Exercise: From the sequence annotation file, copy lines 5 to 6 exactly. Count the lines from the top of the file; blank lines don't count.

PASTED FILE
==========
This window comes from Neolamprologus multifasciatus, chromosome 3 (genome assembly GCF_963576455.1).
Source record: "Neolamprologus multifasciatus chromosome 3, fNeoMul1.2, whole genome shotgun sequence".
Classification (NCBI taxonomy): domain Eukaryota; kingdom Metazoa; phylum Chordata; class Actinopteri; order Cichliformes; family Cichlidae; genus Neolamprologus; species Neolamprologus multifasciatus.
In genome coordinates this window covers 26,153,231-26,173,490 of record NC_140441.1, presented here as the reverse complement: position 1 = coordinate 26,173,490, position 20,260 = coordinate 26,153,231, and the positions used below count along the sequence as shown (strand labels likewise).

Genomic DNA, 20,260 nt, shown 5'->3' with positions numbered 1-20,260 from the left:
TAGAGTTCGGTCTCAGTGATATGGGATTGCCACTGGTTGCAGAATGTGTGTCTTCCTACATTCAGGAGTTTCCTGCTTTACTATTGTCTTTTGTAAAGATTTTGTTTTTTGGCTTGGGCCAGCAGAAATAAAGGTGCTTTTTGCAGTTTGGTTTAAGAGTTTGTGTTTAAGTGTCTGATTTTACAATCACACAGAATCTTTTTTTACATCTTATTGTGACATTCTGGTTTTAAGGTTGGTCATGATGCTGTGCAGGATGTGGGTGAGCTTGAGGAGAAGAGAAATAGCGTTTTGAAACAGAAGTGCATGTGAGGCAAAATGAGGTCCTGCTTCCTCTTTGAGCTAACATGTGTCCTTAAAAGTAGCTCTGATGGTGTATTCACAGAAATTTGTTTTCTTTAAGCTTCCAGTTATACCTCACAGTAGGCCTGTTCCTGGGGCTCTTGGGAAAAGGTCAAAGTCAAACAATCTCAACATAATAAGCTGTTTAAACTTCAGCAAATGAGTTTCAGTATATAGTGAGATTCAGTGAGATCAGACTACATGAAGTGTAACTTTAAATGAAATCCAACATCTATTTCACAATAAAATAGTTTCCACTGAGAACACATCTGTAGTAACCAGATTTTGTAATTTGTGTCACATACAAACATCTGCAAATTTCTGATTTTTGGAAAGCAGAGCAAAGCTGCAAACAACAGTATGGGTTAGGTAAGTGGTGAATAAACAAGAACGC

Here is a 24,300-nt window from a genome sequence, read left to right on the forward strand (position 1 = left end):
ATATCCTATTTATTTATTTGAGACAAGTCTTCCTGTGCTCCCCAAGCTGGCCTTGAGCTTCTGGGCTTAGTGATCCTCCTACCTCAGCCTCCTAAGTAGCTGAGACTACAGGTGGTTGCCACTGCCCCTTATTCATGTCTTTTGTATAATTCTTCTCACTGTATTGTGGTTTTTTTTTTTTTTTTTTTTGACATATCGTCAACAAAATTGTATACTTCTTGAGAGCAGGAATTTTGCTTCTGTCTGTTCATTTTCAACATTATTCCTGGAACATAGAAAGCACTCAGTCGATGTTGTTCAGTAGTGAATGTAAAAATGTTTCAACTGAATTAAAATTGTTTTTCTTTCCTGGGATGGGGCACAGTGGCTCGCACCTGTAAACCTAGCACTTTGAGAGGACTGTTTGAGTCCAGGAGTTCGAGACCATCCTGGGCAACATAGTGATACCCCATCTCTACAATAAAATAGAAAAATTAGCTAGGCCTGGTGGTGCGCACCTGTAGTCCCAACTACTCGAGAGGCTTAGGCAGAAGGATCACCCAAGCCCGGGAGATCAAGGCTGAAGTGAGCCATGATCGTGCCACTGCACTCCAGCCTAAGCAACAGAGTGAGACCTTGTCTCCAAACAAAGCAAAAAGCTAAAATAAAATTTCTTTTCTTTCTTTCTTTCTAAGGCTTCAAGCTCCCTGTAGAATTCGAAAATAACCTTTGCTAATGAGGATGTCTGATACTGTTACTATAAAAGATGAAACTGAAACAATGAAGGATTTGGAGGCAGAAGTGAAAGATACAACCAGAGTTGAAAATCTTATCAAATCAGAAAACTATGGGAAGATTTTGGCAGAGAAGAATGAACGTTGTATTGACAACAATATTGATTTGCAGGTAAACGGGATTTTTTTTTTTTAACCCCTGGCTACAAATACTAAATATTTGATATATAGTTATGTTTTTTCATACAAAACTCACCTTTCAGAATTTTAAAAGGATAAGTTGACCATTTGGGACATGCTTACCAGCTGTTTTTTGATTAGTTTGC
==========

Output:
Genomic DNA, 20,260 nt, shown 5'->3' with positions numbered 1-20,260 from the left:
TAGAGTTCGGTCTCAGTGATATGGGATTGCCACTGGTTGCAGAATGTGTGTCTTCCTACATTCAGGAGTTTCCTGCTTTACTATTGTCTTTTGTAAAGATTTTGTTTTTTGGCTTGGGCCAGCAGAAATAAAGGTGCTTTTTGCAGTTTGGTTTAAGAGTTTGTGTTTAAGTGTCTGATTTTACAATCACACAGAATCTTTTTTTACATCTTATTGTGACATTCTGGTTTTAAGGTTGGTCATGATGCTGTGCAGGATGTGGGTGAGCTTGAGGAGAAGAGAAATAGCGTTTTGAAACAGAAGTGCATGTGAGGCAAAATGAGGTCCTGCTTCCTCTTTGAGCTAACATGTGTCCTTAAAAGTAGCTCTGATGGTGTATTCACAGAAATTTGTTTTCTTTAAGCTTCCAGTTATACCTCACAGTAGGCCTGTTCCTGGGGCTCTTGGGAAAAGGTCAAAGTCAAACAATCTCAACATAATAAGCTGTTTAAACTTCAGCAAATGAGTTTCAGTATATAGTGAGATTCAGTGAGATCAGACTACATGAAGTGTAACTTTAAATGAAATCCAACATCTATTTCACAATAAAATAGTTTCCACTGAGAACACATCTGTAGTAACCAGATTTTGTAATTTGTGTCACATACAAACATCTGCAAATTTCTGATTTTTGGAAAGCAGAGCAAAGCTGCAAACAACAGTATGGGTTAGGTAAGTGGTGAATAAACAAGAACGC